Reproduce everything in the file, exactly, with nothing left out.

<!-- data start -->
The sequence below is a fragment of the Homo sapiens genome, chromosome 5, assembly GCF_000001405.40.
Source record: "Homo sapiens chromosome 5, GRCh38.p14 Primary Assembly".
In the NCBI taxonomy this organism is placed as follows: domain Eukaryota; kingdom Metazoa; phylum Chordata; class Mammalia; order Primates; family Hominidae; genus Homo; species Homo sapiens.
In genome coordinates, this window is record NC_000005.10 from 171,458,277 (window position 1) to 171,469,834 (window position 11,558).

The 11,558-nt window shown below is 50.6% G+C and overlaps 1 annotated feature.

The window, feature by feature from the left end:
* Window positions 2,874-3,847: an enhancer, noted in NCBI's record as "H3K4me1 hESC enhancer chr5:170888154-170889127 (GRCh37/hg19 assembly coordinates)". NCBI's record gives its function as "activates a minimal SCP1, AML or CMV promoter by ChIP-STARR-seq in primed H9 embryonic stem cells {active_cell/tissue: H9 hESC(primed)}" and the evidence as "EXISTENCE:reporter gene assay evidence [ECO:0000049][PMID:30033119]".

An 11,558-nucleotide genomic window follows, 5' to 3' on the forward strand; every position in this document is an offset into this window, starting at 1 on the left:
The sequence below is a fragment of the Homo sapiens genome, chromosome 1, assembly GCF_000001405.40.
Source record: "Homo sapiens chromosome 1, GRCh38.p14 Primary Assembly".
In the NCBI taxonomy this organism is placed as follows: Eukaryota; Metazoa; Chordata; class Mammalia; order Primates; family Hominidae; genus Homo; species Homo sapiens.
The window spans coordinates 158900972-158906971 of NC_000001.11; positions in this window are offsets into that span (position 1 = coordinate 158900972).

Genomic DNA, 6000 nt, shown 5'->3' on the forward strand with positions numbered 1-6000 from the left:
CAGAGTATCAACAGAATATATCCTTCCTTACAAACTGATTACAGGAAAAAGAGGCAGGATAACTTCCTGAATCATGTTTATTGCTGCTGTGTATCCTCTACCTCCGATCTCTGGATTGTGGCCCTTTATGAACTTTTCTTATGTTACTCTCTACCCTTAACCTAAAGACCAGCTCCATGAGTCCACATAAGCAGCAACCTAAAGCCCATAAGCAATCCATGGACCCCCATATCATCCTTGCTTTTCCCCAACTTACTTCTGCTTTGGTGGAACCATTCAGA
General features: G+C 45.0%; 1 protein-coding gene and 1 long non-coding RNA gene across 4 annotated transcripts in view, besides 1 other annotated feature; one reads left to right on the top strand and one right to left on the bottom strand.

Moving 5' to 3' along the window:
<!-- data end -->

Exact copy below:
The sequence below is a fragment of the Homo sapiens genome, chromosome 5, assembly GCF_000001405.40.
Source record: "Homo sapiens chromosome 5, GRCh38.p14 Primary Assembly".
In the NCBI taxonomy this organism is placed as follows: domain Eukaryota; kingdom Metazoa; phylum Chordata; class Mammalia; order Primates; family Hominidae; genus Homo; species Homo sapiens.
In genome coordinates, this window is record NC_000005.10 from 171,458,277 (window position 1) to 171,469,834 (window position 11,558).

The 11,558-nt window shown below is 50.6% G+C and overlaps 1 annotated feature.

The window, feature by feature from the left end:
* Window positions 2,874-3,847: an enhancer, noted in NCBI's record as "H3K4me1 hESC enhancer chr5:170888154-170889127 (GRCh37/hg19 assembly coordinates)". NCBI's record gives its function as "activates a minimal SCP1, AML or CMV promoter by ChIP-STARR-seq in primed H9 embryonic stem cells {active_cell/tissue: H9 hESC(primed)}" and the evidence as "EXISTENCE:reporter gene assay evidence [ECO:0000049][PMID:30033119]".

An 11,558-nucleotide genomic window follows, 5' to 3' on the forward strand; every position in this document is an offset into this window, starting at 1 on the left:
The sequence below is a fragment of the Homo sapiens genome, chromosome 1, assembly GCF_000001405.40.
Source record: "Homo sapiens chromosome 1, GRCh38.p14 Primary Assembly".
In the NCBI taxonomy this organism is placed as follows: Eukaryota; Metazoa; Chordata; class Mammalia; order Primates; family Hominidae; genus Homo; species Homo sapiens.
The window spans coordinates 158900972-158906971 of NC_000001.11; positions in this window are offsets into that span (position 1 = coordinate 158900972).

Genomic DNA, 6000 nt, shown 5'->3' on the forward strand with positions numbered 1-6000 from the left:
CAGAGTATCAACAGAATATATCCTTCCTTACAAACTGATTACAGGAAAAAGAGGCAGGATAACTTCCTGAATCATGTTTATTGCTGCTGTGTATCCTCTACCTCCGATCTCTGGATTGTGGCCCTTTATGAACTTTTCTTATGTTACTCTCTACCCTTAACCTAAAGACCAGCTCCATGAGTCCACATAAGCAGCAACCTAAAGCCCATAAGCAATCCATGGACCCCCATATCATCCTTGCTTTTCCCCAACTTACTTCTGCTTTGGTGGAACCATTCAGA
General features: G+C 45.0%; 1 protein-coding gene and 1 long non-coding RNA gene across 4 annotated transcripts in view, besides 1 other annotated feature; one reads left to right on the top strand and one right to left on the bottom strand.

Moving 5' to 3' along the window: